Community Day Recap

Project director Mariam Williams (front, center) facilitates discussion with participants at Free Library of Philadelphia’s Community Day, 16 Feb 2019.

Chronicling Resistance, Enabling Resistance participated in Community Day at the Free Library of Philadelphia. The event began with the talk/exhibit tour “Philadelphia’s Seventh Ward in a Changing City” given by by Kalela Williams, Director of Neighborhood Library Enrichment for the Free Library of Philadelphia. The talk was presented in conjunction with the exhibit “At These Crossroads: The Legacies of Frederick Douglass and W. E. B. Du Bois,” which Williams co-curated.  In her talk, Williams discussed significant people and places in the Seventh Ward, and DuBois’s study of the Ward in The Philadelphia Negro, published in 1899. Williams also talked about some of the primary sources she consulted while working on the exhibit, including diaries of an African-American woman in Philadelphia during the Civil War (held at the Historical Society of Pennsylvania), and several African-American girls’ friendship albums (held at the Library Company of Philadelphia).

Following the talk, 20 people participated in a listening session over pizza and snacks. Discussion centered on how people were thinking about preserving their own and their families histories, and how materials end up in archives. The audience raised important questions about how you can know whether something you have is of interest to an institution (either in general, or what the right institution to contact might be), whether the fact that so much is digital makes it easier or harder to preserve and share materials, and how to decide whether or not to save something when you are cleaning the attic or tidying up. Participants also were interested in what archival institutions exist in Philadelphia and expressed surprise that PACSCL has 40 member institutions.

 

Seeking Experts to Open Doors

By Mariam Williams

In September, several members of the Chronicling Resistance steering committee attended the Annual Meeting of the Greater Philadelphia Cultural Alliance. There we heard a keynote address from Nina Simon, Executive Director of the Santa Cruz Museum of Art & History and author of The Participatory Museum and The Art of Relevance.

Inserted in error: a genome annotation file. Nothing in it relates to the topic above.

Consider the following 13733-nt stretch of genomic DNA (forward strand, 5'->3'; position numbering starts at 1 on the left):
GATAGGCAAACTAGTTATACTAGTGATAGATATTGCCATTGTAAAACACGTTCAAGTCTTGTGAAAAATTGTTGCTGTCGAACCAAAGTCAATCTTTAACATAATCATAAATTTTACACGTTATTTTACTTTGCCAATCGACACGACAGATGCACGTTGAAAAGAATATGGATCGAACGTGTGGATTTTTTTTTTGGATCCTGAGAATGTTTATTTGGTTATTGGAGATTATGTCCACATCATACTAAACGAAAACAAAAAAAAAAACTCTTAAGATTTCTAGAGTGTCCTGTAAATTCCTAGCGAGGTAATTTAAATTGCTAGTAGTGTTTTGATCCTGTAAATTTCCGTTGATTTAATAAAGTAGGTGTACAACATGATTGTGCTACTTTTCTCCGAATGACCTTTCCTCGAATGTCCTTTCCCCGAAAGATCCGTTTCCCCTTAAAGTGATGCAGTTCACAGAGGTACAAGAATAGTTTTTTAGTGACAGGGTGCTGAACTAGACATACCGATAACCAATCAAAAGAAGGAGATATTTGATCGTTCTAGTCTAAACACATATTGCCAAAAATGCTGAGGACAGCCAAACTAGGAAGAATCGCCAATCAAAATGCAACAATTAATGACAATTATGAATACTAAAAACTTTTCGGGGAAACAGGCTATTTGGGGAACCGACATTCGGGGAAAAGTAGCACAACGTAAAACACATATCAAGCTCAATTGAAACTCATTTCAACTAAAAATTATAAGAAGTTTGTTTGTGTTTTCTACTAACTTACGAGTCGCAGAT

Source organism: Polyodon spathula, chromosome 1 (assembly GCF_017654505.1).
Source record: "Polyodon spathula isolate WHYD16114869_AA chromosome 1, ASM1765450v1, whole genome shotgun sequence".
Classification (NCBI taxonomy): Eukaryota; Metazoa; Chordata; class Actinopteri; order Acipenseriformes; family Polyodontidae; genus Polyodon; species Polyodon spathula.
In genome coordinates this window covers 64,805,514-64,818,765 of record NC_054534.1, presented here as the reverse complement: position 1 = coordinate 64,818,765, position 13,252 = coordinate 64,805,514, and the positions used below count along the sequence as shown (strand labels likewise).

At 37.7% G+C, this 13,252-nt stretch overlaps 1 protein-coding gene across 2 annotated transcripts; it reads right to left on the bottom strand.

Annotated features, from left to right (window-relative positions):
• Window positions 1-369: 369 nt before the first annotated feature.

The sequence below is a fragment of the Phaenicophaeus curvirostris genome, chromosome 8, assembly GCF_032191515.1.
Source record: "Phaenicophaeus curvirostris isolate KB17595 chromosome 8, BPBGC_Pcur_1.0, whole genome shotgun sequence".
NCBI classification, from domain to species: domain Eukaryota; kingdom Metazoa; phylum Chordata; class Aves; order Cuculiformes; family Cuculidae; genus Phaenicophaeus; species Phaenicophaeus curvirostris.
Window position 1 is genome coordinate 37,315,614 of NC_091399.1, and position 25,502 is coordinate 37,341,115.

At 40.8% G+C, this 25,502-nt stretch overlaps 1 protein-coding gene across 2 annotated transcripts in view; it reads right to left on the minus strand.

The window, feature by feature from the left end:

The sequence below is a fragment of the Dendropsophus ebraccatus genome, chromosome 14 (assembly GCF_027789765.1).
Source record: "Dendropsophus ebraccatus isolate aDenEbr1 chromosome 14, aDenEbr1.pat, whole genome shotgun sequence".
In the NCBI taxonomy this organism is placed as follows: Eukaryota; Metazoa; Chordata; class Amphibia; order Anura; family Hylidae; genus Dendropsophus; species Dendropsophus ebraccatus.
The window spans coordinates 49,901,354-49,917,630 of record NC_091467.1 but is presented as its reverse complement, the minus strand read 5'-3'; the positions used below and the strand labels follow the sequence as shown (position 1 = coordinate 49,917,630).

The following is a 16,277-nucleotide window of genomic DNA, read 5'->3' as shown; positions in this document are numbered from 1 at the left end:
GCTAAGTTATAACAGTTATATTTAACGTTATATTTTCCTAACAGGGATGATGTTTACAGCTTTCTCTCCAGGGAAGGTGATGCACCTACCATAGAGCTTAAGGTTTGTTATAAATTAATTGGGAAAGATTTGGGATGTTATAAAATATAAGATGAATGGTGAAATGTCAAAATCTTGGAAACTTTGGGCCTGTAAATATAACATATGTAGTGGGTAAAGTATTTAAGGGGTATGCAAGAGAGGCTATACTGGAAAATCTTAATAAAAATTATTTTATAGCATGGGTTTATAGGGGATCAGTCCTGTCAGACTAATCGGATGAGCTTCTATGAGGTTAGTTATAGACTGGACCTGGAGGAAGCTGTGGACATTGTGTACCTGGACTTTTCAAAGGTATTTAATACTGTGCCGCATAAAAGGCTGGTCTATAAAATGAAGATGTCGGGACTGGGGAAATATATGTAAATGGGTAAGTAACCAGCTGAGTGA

Based on her second book, Simon’s keynote address (much like this TEDx Talk) gave leaders of various organizations and institutions a crash course in “how to invite people outside of their traditional circles, into that thing that matters to [them].” In other words, she answered the following question: how do you make a place, issue, cause, art form, business, etc. relevant to people who currently, for whatever reason, don’t care about it, don’t know it exists, or don’t think it’s of any importance to them?

Who are archives important to? With whom do narratives of resistance resonate? The answers aren’t necessarily two different constituencies, but one group may, to paraphrase Simon, look at the front door to an archival institution and see a systemic lockout while the other may look at the same door and feel like they are about to enter their own home.

I’m closer to the latter group. For most of my life, I’ve had the ability to nerd out and go down rabbit holes of documents and files just because it’s interesting. On the other hand, I also know what it’s like to enter a place built in the 1800s and have an archivist who’s certain I don’t know protocols about food, beverages, pens, and bags watch me closely as I do my work. Such an archivist’s behavior (and such necessary rules) aren’t ones everyone can tolerate. But it doesn’t mean the stories inside the archives wouldn’t be important to them if they knew they were there. It may just mean, as Simon suggests, the effort it takes to get into those archives and draw meaning from them isn’t worth it to everyone. And it may mean we have to build a door that they think will be worth going through, a door that opens to something meaningful for them.

What does that door look like? What does the invisible “Welcome” mat outside look like? That’s the question I’m wrestling with. With a group of consultants we’re calling Thinking Partners, the Chronicling Resistance staff and steering committee is attempting to construct those doors and welcome mats for communities whose voices of resistance may not have been heard clearly enough by the people who have used the archives to write their stories, and for communities who are still trying to tell their stories in their own ways.

Simon encourages “community-first programming, using a community’s assets and resources to build a project together.” Listening to the community’s wisdom and then adapting existing doors and spaces rather than prescribing what they should look like–because honestly, we don’t know what they should look like. We, the historians, archivists, and academics who are degreed and skilled in what we do are not the experts in this project.

For the next several months, Chronicling Resistance staff, steering committee members, and consultants will be attempting to construct new doors and welcome mats for communities whose voices of resistance may not have been heard clearly enough by the people who have used the archives to write their stories, and for communities who are still trying to tell their stories in their own ways. I’m excited to look to people whose histories, stories, and contributions often have been undervalued and call them experts.